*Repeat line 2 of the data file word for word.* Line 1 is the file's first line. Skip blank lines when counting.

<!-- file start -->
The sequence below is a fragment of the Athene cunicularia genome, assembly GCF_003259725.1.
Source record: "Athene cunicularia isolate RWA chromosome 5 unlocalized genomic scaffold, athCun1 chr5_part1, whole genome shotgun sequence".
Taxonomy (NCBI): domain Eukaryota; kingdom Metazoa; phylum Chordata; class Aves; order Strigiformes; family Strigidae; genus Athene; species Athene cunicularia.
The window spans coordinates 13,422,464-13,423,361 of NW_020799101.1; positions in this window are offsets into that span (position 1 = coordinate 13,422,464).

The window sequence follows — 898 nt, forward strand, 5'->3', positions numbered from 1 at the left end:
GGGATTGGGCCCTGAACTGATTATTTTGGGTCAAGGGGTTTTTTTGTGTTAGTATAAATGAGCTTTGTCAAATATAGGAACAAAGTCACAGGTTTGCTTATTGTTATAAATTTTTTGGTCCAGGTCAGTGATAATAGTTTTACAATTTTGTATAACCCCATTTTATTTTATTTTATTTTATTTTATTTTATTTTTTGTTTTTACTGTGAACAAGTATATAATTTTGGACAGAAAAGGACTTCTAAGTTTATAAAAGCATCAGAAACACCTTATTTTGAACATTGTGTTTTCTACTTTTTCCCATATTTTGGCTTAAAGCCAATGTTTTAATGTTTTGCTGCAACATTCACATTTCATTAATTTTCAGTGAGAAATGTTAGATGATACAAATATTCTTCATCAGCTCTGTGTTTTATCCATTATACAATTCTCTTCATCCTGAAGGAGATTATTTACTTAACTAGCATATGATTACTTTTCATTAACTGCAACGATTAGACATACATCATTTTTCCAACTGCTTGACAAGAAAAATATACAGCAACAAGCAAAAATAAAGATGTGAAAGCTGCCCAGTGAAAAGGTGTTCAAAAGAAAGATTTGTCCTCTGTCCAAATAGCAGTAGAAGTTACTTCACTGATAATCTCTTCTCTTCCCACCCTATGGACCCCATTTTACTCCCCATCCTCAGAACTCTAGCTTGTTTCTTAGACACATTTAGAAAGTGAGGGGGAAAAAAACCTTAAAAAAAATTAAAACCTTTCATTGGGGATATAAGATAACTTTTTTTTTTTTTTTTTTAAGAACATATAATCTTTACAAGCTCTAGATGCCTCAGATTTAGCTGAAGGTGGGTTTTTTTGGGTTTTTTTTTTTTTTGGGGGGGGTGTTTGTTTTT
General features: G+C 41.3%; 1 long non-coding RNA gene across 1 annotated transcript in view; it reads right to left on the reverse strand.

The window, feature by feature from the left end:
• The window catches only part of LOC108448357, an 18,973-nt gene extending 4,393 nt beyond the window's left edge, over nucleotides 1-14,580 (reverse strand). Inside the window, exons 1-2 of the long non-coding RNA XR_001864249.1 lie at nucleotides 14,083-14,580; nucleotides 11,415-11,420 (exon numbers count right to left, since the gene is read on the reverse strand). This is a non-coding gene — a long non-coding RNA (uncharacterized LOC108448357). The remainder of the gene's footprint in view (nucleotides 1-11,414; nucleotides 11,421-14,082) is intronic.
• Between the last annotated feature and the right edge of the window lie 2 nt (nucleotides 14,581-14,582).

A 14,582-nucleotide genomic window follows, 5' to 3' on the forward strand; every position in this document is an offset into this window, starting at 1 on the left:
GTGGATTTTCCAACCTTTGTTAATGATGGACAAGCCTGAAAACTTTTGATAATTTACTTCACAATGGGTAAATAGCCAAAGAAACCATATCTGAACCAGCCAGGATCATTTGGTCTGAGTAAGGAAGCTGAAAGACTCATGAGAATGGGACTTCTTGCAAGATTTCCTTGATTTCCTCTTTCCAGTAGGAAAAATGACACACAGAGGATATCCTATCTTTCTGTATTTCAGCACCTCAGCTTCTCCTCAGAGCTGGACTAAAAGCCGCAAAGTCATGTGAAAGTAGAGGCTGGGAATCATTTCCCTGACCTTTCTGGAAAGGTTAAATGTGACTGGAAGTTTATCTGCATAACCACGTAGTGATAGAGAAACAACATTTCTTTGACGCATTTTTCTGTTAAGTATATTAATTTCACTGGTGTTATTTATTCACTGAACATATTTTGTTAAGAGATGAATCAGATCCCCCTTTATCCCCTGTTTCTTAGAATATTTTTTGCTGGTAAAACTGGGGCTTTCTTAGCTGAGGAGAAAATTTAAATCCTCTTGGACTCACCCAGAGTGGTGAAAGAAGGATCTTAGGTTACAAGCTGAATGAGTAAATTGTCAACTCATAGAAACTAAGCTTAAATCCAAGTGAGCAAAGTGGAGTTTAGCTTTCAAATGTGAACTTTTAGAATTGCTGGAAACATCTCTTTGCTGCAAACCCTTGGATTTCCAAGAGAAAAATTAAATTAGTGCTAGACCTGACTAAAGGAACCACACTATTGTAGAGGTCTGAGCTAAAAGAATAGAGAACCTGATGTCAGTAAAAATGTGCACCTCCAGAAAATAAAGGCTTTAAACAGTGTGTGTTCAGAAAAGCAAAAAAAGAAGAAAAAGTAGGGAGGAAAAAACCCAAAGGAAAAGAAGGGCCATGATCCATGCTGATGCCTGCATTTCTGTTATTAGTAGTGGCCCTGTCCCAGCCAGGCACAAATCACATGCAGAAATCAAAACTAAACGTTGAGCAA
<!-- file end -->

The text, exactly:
Source record: "Athene cunicularia isolate RWA chromosome 5 unlocalized genomic scaffold, athCun1 chr5_part1, whole genome shotgun sequence".